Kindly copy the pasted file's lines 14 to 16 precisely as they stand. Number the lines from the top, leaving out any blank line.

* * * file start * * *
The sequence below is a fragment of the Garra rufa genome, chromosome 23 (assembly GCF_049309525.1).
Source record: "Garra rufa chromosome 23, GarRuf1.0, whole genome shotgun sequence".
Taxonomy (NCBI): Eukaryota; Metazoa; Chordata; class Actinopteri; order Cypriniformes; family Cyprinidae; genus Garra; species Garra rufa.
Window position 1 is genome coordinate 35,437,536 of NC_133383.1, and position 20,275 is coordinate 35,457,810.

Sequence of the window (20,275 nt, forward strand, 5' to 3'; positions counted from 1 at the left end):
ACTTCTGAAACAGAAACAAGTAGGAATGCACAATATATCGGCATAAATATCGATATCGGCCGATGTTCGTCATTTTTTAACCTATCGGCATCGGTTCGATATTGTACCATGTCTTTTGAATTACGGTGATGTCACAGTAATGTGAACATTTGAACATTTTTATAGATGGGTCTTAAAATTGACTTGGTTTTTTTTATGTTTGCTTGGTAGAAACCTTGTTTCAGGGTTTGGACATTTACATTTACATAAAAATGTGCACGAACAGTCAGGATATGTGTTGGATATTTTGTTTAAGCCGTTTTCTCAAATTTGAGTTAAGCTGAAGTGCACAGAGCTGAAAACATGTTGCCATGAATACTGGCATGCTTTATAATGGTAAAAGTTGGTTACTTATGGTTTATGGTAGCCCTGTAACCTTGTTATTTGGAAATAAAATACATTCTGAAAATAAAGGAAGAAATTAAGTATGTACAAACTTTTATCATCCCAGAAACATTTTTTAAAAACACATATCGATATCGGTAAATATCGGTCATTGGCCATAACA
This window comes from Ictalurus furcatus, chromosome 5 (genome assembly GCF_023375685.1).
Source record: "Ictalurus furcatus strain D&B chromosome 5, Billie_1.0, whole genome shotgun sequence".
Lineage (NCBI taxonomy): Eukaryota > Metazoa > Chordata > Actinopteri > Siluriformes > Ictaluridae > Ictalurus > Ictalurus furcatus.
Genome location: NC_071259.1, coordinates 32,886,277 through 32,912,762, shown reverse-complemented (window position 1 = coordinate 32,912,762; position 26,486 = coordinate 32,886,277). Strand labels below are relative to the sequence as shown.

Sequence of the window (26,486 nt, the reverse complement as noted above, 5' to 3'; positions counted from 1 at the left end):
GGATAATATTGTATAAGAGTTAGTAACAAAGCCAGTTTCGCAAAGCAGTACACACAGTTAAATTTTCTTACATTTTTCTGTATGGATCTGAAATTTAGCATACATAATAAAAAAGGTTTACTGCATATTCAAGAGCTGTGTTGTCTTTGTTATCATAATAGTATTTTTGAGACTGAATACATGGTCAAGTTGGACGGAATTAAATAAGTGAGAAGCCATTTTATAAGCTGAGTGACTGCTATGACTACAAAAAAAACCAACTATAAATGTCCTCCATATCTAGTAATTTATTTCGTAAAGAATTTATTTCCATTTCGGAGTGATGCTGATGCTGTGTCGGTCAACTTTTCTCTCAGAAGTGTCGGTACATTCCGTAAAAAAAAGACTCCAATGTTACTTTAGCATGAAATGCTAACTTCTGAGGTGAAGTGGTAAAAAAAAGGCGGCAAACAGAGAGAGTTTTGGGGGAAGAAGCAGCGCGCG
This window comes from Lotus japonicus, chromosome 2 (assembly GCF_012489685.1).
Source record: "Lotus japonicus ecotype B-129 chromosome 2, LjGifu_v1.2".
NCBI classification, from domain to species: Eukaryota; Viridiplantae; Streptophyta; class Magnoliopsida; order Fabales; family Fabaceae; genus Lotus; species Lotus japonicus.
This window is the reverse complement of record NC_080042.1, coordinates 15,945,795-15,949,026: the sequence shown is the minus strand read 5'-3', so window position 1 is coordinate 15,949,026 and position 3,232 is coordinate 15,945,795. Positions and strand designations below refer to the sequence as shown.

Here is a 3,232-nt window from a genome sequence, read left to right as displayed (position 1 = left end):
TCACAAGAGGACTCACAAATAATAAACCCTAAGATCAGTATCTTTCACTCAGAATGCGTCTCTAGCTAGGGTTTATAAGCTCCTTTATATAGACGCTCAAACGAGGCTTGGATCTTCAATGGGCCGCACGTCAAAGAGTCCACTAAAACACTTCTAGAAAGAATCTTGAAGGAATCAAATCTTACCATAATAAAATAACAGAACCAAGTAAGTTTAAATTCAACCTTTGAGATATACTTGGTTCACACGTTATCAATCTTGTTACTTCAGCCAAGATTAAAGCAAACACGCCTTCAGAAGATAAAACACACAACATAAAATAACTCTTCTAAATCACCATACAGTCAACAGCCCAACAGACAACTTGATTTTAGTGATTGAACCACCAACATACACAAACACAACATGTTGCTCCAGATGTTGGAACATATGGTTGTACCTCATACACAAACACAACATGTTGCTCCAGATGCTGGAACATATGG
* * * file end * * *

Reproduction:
Source record: "Lotus japonicus ecotype B-129 chromosome 2, LjGifu_v1.2".
NCBI classification, from domain to species: Eukaryota; Viridiplantae; Streptophyta; class Magnoliopsida; order Fabales; family Fabaceae; genus Lotus; species Lotus japonicus.
This window is the reverse complement of record NC_080042.1, coordinates 15,945,795-15,949,026: the sequence shown is the minus strand read 5'-3', so window position 1 is coordinate 15,949,026 and position 3,232 is coordinate 15,945,795. Positions and strand designations below refer to the sequence as shown.